15. Carlos Vargas-Silva & Peng Huang, 2006. "Macroeconomic determinantsof workers' remittances: Hostversus home country's economic conditions," The Journal of International Trade & Economic Development, Taylor & Francis Journals, vol. 15(1), pages 81-99.
    16. Timmer, Marcel P. & Szirmai, Adam, 2000. "Productivity growth in Asian manufacturing: the structural bonus hypothesis examined," Structural Change and Economic Dynamics, Elsevier, vol. 11(4), pages 371-392, December.
    17. Marianna Belloc & Giancarlo Gandolfo, 2005. "The Current Account - Interest Rate Relation as a Nonlinear Phenomenon," The Journal of International Trade & Economic Development, Taylor & Francis Journals, vol. 14(2), pages 145-166.
    18. Faini, Riccardo & Venturini, Alessandra, 1994. "Migration and Growth: The Experience of Southern Europe," CEPR Discussion Papers 964, C.E.P.R. Discussion Papers.
    19. Kao, Chihwa, 1999. "Spurious regression and residual-based tests for cointegration in panel data," Journal of Econometrics, Elsevier, vol. 90(1), pages 1-44, May.
    20. El-Sakka, M. I. T. & McNabb, Robert, 1999. "The Macroeconomic Determinants of Emigrant Remittances," World Development, Elsevier, vol. 27(8), pages 1493-1502, August.
    21. Niimi, Yoko & Ozden, Caglar, 2006. "Migration and remittances : causes and linkages," Policy Research Working Paper Series 4087, The World Bank.
    22. Bardhan, Pranab K & Lewis, Sydney, 1970. "Models of Growth with Imported Inputs," Economica, London School of Economics and Political Science, vol. 37(148), pages 373-385, November.
    23. Carlos Vargas-Silva, 2007. "Measuring the macroeconomic impact of workers' remittances in a data-rich environment," Applied Financial Economics Letters, Taylor and Francis Journals, vol. 3(6), pages 359-363.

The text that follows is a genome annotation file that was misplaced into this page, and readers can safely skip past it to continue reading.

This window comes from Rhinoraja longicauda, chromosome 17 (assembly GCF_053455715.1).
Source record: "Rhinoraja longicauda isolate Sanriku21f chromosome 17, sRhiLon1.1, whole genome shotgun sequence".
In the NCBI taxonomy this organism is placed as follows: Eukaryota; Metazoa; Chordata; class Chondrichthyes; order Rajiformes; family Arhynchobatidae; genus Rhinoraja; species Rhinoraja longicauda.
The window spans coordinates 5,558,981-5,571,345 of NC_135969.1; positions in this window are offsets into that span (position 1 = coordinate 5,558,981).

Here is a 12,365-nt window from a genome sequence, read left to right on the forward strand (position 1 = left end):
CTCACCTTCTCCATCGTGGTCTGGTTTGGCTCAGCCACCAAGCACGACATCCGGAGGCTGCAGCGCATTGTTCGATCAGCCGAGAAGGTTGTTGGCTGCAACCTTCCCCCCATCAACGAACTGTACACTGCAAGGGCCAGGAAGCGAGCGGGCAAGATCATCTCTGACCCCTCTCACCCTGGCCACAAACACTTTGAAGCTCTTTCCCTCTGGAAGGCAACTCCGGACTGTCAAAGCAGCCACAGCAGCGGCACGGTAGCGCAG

24. Feder, Gershon, 1983. "On exports and economic growth," Journal of Development Economics, Elsevier, vol. 12(1-2), pages 59-73.
    25. Rob Vos & Marco V. Sánchez, 2009. "Impact of the global crisis on the achievement of the MDGs in Latin America," Working Papers 74, United Nations, Department of Economics and Social Affairs.
    26. Richard H. Adams, 2006. "International Remittances and the Household: Analysis and Review of Global Evidence," Journal of African Economies, Centre for the Study of African Economies (CSAE), vol. 15(2), pages 396-425, December.
    27. Acosta, Pablo & Calderon, Cesar & Fajnzylber, Pablo & Lopez, Humberto, 2008. "What is the Impact of International Remittances on Poverty and Inequality in Latin America?," World Development, Elsevier, vol. 36(1), pages 89-114, January.
    28. Norman Loayza & Klaus Schmidt-Hebbel & Luis Servén, 2000. "What Drives Private Saving Across the World?," The Review of Economics and Statistics, MIT Press, vol. 82(2), pages 165-181, May.